This editorial was published by the Idaho Press of Nampa.
For a Legislature that typically touts reducing regulations and getting out of businesses’ way, the failure, thus far, to legalize hemp is perplexing.
Idaho is one of three states in the nation that doesn’t allow hemp production.
That needs to change this session. We urge lawmakers to pass a law paving the way for the growth, transportation and sale of hemp.
Idaho law, as is, puts up roadblocks not only to farmers, but to out-of-state businesses whose truckers would normally support Idaho stores and restaurants as they transport goods through the state.
“People generally avoid Idaho at all costs,” Ryan Shore, CEO of industrial hemp company Big Sky Scientific, told the Idaho Press in recent weeks. His company, which largely operates in Montana, sends shipments through Utah to get around Idaho.
The caution makes sense, considering the 2018 and 2019 arrests of three out-of-state truckers transporting industrial hemp through Idaho. In one of those cases, Shore lost $1.3 million worth of hemp to a police seizure, which led him to sue the state.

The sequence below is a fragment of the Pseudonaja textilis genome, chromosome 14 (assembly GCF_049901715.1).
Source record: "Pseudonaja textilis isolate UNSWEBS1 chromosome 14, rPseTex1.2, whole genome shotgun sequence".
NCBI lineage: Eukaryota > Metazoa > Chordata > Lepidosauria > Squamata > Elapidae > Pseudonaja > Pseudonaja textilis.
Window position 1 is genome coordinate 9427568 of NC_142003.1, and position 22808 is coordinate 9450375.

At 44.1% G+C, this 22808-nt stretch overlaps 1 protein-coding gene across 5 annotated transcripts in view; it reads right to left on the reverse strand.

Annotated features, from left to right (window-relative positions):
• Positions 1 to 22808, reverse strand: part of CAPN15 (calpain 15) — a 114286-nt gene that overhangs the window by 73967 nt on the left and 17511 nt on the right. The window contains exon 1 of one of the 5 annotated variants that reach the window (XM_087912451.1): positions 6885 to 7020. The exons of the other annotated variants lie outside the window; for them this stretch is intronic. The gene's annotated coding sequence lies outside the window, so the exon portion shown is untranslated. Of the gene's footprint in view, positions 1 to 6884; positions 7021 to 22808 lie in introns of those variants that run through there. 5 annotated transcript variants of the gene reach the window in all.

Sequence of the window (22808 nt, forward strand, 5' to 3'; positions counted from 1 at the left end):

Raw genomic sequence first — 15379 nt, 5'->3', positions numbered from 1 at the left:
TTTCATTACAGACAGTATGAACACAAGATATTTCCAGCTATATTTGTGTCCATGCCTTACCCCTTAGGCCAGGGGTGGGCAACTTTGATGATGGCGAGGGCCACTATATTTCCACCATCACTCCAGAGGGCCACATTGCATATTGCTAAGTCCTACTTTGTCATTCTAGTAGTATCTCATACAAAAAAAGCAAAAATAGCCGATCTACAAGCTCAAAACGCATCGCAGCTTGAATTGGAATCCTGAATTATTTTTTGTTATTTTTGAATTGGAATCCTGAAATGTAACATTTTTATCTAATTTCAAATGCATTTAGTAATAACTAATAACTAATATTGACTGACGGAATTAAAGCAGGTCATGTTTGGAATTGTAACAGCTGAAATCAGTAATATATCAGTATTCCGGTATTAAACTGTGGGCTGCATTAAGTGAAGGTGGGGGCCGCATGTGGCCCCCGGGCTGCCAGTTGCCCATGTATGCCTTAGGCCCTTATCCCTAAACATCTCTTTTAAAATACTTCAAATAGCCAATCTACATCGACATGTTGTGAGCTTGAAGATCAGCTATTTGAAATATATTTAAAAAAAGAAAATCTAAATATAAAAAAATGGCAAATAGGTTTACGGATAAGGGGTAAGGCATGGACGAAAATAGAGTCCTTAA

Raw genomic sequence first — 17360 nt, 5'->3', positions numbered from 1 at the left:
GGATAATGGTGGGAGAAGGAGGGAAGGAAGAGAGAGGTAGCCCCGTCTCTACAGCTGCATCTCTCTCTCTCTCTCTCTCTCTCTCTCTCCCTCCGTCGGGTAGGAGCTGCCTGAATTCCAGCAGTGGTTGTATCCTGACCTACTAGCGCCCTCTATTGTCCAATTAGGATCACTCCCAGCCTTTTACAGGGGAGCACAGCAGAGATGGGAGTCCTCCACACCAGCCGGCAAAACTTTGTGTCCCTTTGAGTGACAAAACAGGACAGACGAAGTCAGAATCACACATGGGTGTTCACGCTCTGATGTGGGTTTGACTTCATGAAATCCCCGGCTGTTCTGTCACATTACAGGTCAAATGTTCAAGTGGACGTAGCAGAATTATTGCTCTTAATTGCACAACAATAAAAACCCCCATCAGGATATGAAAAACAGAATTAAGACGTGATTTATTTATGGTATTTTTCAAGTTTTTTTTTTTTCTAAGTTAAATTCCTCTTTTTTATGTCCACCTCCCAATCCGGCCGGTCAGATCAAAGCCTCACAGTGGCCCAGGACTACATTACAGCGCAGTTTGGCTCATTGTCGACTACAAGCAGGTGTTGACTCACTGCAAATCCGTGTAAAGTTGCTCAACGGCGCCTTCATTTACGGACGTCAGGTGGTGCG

At least we’re not locking up truckers anymore, thanks to the governor’s temporary executive order. But now it’s time for Idaho to take the next step to become pro-business and pro-farmer in this industry.
Hemp, like marijuana, is cannabis, and both contain tetrahydrocannabinol or THC, the psychoactive ingredient in marijuana. As the Idaho Press has reported, hemp does not produce a high. The 2018 U.S. Farm Bill allows states to legalize the growth, purchase, possession and transport of hemp, so long as it contains 0.3 percent or less THC. Idaho, however, has not set up the legal framework to follow suit.
Still, Idaho farmers are ready to jump into the industry.
“I think you guys will be really good at growing it,” Shore told the Idaho Press on Dec. 27. “I’ve met plenty of Idaho farmers that are interested in doing it.”
Rep. Dorothy Moon, R-Stanley, one of the leaders in the effort to legalize hemp, said she’s heard the same thing from Idaho farmers. Additionally, the Idaho Farm Bureau Federation last month reaffirmed its support for allowing industrial hemp production in Idaho.
Gov. Brad Little said he’s not opposed to the crop — as long as “the production and shipping of industrial hemp is not a front to smuggle illicit drugs into and around Idaho,” a Nov. 19 statement from the governor’s office said.
That was a worry for police and prosecutors during hemp bill hearings throughout last year’s legislative sessions.
“There are NO roadside tests available to law enforcement to test whether a plant is hemp or marijuana on the street,” the Idaho Prosecuting Attorneys Association stated in a March 15 letter.
Moon, however, said at the time that a portable device to test THC levels does exist.
This session, we hope to see an answer to this question, along with the approval of past-due legislation that will open the door to Idaho’s hemp industry.